Many parents of primary school-aged kids – me included – are in two minds about homework. It can go either way:
- At its best, homework helps kids learn, sparks curiosity, makes them feel independent, in control, and motivated, promotes self-study skills and encourages self-reliance.
- At its worst, homework can lower motivation, decrease interest in school subjects and school, and lead to conflict between kids and their parents (e.g. Cooper et al., 2012).
Kids’ cognitive development between the ages of 5 and 10 years of age predicts adult academic achievement more than earlier development (Feinstein & Bynner, 2004). In this period of development, most parents still have significant influence over their offspring, meaning they can play an important role in supporting their kids with schoolwork while teaching them how to stand on their own two feet.
So how can parents help their kids help themselves?
Recent research by Dr Greta Doctoroff and Professor David Arnold suggests that parents should use strategies to support independence (autonomy) and engagement. The researchers found that, when parents use these strategies, kids achieve better results in reading tasks, than kids who are micro-managed by their parents or left completely to their own devices.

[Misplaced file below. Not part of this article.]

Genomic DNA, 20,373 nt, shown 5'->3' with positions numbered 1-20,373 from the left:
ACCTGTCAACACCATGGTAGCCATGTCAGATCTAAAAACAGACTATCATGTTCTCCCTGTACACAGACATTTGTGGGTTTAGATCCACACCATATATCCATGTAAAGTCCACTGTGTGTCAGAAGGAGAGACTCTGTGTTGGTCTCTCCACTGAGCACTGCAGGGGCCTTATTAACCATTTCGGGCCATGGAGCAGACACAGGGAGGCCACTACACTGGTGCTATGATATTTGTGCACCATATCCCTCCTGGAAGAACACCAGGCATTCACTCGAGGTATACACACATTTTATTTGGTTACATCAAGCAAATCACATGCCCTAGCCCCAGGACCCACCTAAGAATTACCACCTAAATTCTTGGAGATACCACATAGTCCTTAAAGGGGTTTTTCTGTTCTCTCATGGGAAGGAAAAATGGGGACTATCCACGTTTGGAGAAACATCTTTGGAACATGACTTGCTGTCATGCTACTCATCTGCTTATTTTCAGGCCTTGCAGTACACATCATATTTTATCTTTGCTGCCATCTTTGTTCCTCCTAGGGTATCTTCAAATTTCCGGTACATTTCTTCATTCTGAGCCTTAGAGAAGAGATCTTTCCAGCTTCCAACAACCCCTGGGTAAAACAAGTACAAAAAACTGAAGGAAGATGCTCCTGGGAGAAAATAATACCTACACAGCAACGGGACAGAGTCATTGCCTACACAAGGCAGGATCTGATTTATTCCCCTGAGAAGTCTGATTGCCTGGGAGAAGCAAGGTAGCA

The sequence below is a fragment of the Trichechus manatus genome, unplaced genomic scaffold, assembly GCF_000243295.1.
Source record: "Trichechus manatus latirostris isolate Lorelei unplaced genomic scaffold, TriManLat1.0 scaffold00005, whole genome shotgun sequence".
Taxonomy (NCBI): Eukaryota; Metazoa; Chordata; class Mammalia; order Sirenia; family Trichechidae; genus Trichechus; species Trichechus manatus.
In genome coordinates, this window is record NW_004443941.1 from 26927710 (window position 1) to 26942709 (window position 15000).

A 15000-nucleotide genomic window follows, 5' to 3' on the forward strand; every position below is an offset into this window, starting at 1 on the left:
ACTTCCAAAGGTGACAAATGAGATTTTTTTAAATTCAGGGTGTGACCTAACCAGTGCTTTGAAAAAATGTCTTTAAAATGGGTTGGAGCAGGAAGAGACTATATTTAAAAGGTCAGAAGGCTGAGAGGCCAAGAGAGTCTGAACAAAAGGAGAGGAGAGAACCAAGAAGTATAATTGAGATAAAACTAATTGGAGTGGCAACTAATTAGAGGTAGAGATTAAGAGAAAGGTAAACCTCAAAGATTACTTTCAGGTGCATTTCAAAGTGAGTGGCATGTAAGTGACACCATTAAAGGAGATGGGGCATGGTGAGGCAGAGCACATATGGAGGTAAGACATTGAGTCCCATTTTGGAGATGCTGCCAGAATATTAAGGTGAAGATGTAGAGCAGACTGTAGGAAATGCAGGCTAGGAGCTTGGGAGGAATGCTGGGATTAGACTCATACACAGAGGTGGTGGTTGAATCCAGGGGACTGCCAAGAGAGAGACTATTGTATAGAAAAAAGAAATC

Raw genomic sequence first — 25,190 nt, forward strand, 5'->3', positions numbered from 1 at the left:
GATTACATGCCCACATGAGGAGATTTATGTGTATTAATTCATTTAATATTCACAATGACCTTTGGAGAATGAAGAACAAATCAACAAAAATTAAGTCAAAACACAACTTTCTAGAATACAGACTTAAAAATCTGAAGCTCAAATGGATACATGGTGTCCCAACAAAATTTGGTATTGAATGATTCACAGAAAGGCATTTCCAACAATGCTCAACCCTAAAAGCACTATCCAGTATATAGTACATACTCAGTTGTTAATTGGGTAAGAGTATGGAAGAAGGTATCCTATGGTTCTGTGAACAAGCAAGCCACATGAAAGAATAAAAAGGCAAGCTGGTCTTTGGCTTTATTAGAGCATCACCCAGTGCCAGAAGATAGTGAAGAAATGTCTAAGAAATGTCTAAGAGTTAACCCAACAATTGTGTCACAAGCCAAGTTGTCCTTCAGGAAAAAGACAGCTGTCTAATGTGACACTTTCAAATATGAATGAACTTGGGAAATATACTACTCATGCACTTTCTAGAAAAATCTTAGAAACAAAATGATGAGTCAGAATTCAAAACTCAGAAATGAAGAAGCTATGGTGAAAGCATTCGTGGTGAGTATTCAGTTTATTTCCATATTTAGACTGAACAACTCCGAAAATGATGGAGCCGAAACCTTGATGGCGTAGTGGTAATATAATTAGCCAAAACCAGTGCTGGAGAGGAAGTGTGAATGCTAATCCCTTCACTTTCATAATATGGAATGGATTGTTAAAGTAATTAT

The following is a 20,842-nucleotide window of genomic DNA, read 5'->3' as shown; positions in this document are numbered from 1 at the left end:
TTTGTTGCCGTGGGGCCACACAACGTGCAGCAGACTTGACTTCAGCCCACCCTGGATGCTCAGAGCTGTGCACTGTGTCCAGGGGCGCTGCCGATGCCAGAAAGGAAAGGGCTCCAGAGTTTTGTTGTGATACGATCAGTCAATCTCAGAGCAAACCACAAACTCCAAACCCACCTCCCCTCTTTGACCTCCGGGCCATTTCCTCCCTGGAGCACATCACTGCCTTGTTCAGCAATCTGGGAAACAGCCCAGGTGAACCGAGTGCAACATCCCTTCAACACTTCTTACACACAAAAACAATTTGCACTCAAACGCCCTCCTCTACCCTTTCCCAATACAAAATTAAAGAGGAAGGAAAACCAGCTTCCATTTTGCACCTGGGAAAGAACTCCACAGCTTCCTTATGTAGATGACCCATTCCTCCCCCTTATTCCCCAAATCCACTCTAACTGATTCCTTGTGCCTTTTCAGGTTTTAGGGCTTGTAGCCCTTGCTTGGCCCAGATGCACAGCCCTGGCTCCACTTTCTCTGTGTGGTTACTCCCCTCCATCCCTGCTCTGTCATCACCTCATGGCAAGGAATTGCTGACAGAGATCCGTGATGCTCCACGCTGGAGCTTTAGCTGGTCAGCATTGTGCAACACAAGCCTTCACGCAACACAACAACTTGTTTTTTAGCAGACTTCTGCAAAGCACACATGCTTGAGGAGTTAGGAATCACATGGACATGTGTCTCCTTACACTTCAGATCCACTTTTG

14 practical examples of things you can say to your child about their homework to support them but promote independence
- Make it clear they have to do their homework, but let them choose which task to do first. “Which one do you want to do next?”
- Give them a choice between two tasks. “You can write that story first or draw the picture.”
- Ask “open” questions that promote critical thought. “When is this due?” “What do you think is the best way to do this?” “What do you want your story to be about?”
- Don’t jump in and complete the task for them. If they demand help, ask: “How can I help?” rather than anticipating what they need.
- Praise them for having a go, and for doing it themselves. “Looks like you completed the worksheet by yourself. Well done! Fantastic work!”
- Smile while you work together! No shouting! No tears!
- Respond warmly to their questions and comments – turn homework into a conversation with you and your child thinking through problems aloud.